The ideal temperature zone for most plants is between 72 and 82 degrees. Keep in mind that most tomatoes varieties are warm season plants but seedlings can be started indoors with temperatures even slightly below the optimal range I noted above. Be sure to select an area of the home where you think you can effectively manage the ambient air temperature. I do not recommend placing your plants near a vent in your home since temperature fluctuations are more extreme in these areas. Air Conditioning blowing directly onto plants has a cruel way of ruining all of your hard work. I have kept my room temperature 70 to 75 degrees and have had success. For more information on soil mix and seed starting, click here.
The soil and coir mixture will help to maintain a consistent moisture level throughout the grow process. Using a moisture meter is one way to know the exact moisture level of your growing medium and to know when the soil needs more moisture, but I have always had success using the finger trick as well. Making sure to stay away from the base of the plant and the root system, I press my finger into the soil to see if it is moist. If the soil is dry to a depth of over 1 inch, then I give water. If I am starting the plants in a small cell (3×3), I give about 10 – 15 ml of water at this point. The soil and coir mix hold water well and will probably not need watering every single day. There is no hard and fast rule to watering though, too many other factors, like the room’s temperature, will affect how often watering must take place. Be sure to focus watering at the base of the plants near the rooting zone.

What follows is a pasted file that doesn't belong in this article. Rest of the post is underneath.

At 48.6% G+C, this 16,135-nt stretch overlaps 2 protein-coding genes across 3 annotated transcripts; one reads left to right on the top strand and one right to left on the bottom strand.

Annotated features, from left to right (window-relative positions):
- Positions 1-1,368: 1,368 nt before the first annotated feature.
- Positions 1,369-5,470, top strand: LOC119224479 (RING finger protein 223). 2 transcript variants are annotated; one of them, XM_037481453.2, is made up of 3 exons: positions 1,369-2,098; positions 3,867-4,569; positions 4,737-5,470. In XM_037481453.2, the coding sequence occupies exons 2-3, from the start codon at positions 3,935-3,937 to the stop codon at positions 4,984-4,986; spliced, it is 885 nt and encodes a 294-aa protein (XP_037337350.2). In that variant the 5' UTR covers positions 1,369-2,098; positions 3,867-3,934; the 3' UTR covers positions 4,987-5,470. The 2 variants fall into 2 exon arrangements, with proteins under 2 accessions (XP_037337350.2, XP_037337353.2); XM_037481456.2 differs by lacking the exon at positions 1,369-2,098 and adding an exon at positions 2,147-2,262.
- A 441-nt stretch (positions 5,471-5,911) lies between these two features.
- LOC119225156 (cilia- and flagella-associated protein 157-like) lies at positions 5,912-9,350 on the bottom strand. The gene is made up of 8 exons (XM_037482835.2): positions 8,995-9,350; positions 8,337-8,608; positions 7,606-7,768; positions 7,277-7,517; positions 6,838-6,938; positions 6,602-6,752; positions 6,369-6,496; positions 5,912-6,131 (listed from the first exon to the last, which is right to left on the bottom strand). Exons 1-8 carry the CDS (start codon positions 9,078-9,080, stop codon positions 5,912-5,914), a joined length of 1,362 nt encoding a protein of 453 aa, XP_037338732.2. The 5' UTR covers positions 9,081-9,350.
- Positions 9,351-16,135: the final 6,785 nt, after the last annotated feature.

Taller growing varieties of tomato plants will need extra support to help them grow in a healthy manner. In the outdoor garden, I have tried stakes, cages and even a trellis system. These have all worked out well, but supporting tomato plants indoors can be a little trickier. I tend to grow more compact varieties of tomato plants when I intend on keeping them indoors throughout their entire grow process. The vine variety will likely require additional work for stabilization and additional pruning may be considered as well. Look for compact or intermediate tomato varieties if you want to minimize the tomato jungle growth in your home. Cherry and plum varieties are fan favorites around my house!
How soon should you expect to harvest? Well, this depends on the specific variety of tomato plant that you have chosen. In general though, tomatoes ripen in about 45 to 85 days after germination depending on the variety. Your grow time will also be affected by the temperature at which you are growing your plants. If your ambient room temperature is on the lower end of the acceptable range, then your plant will grow more slowly. If your ambient room temperature is on the higher end of the acceptable range, be sure to water more often and expect to harvest a bit sooner! For additional information on growing indoors with LED grow lights, check out our FYI at Grow Big or Grow Home.